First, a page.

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Friday, 20 April 2018

Hostile Territory

After she triumphantly claimed that the decision to destroy the Windrush landing cards had been taken under the last Labour government, and not while she was Home Secretary during the coalition (a ploy echoed by Nick Timothy claiming that she was on holiday when the infamous "Go home" vans were approved), Theresa May signed off Prime Minister's Questions on Wednesday by saying that antisemitism was running rife in the Labour Party. This was opportunistic hype (the Commons cameras helpfully cut to a stony-faced Ruth Smeeth and Luciana Berger on the opposition back-benches), but it was also chutzpah. The first legislation that directly and systematically addressed immigration during the modern era was the 1905 Aliens Act, which was passed under the Conservative administration of Arthur Balfour. This was implemented in response to fears over unchecked Jewish immigration from Eastern Europe, which had been stimulated since the 1880s by both the pull of the United States and the push of pogroms in Tsarist Russia (as the preeminent global shipping hub, Britain was often the first stop in a longer journey for European emigrants and some, due to waning funds or waning desire, got no further).

Though the 1905 act preserved the principles of generous asylum that had been a characteristic of British policy since the French Revolution, it was unquestionably an antisemitic initiative whose passing owed much to the new popular press that arose in the final years of the Victorian era and its symbiotic relationship with the radical right, notably the xenophobic British Brothers' League. The parallels between today's right-wing press and UKIP are obvious, down to the organisation's steep decline once its major goal ("England for the English") had been achieved. The new Liberal government that took office in 1906 did not repeal the act, though it wasn't particularly energetic in enforcing it either. The problem of illegal aliens and their supposed bad habits had been exaggerated and the political dynamic was driven by a desire to "do something" that would satisfy the press. That said, the Liberal's "let sleeping dogs lie" attitude highlighted their lack of interest in making a more generous immigration policy a matter of principle, which we find echoes of in the 2010-15 coalition.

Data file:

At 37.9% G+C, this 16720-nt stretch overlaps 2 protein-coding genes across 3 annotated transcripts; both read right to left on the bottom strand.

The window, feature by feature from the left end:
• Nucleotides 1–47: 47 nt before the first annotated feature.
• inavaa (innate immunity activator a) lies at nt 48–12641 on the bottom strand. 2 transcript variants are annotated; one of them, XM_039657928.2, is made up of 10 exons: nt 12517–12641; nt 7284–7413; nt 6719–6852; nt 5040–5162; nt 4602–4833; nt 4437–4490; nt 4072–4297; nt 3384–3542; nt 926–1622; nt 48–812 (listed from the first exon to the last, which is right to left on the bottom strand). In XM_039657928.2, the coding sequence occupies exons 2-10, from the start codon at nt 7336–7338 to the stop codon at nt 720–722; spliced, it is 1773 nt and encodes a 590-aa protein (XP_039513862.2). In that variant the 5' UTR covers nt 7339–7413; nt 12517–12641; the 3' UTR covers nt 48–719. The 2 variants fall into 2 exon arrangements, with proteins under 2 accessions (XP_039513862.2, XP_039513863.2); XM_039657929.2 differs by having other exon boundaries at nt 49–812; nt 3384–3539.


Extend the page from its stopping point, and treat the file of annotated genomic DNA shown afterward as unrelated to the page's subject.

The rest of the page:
Outside of wartime, there were no further attempts to implement immigration controls until the 1948 British Nationality Act. This wasn't directly concerned with immigration as such, the chief purpose of the act being to allow white emigrants from the UK to the dominions to retain British citizenship, but it had the effect of confirming the right of "colonials" to settle in Britain. In a repeat of the decades leading up to the 1905 act, growing public concern over "coloured" immigration, which was fanned by the press and the far-right in the 1950s, led to the Commonwealth Immigration Act of 1962. Though this was developed in the context of the disappearance of empire and the assumption of ever closer ties with Europe, the inherent discrimination in the treatment of white versus non-white Commonwealth citizens led Hugh Gaitskell, the then leader of the Labour opposition, to describe it as "cruel and brutal anti-colour legislation". Subsequent acts in 1968 and 1971, under Labour and Conservative governments respectively, further tightened restrictions on immigration in a way that was clearly discriminatory, notably against East African Asians.

I'm not going to detail immigration policy from the 1970s onwards because you've probably got the picture by now. Despite the usual "firm but fair" guff and periodic claims that technology will make it seamless, the pattern is one of immigration policy evolving in response to press-led panics about the "problems" posed by particular groups, from criminality through pressure on public services to Sharia law. The political response to these periodic panics has tended to oscillate between endorsement ("swamping") and cant ("legitimate concerns"). The latter reflects not so much cowardice as a pragmatic recognition that there are few votes in a principled pro-immigration stance and that a hostile environment is usually more bark than bite. What is notable about the Tory-led administrations from 2010 onwards is the extent to which immigration officials have been encouraged to bite hard. This probably owes more to media pressure and the related issue of the EU than it does to the personal prejudices of either Theresa May or Amber Rudd, though their diligence should not go unremarked.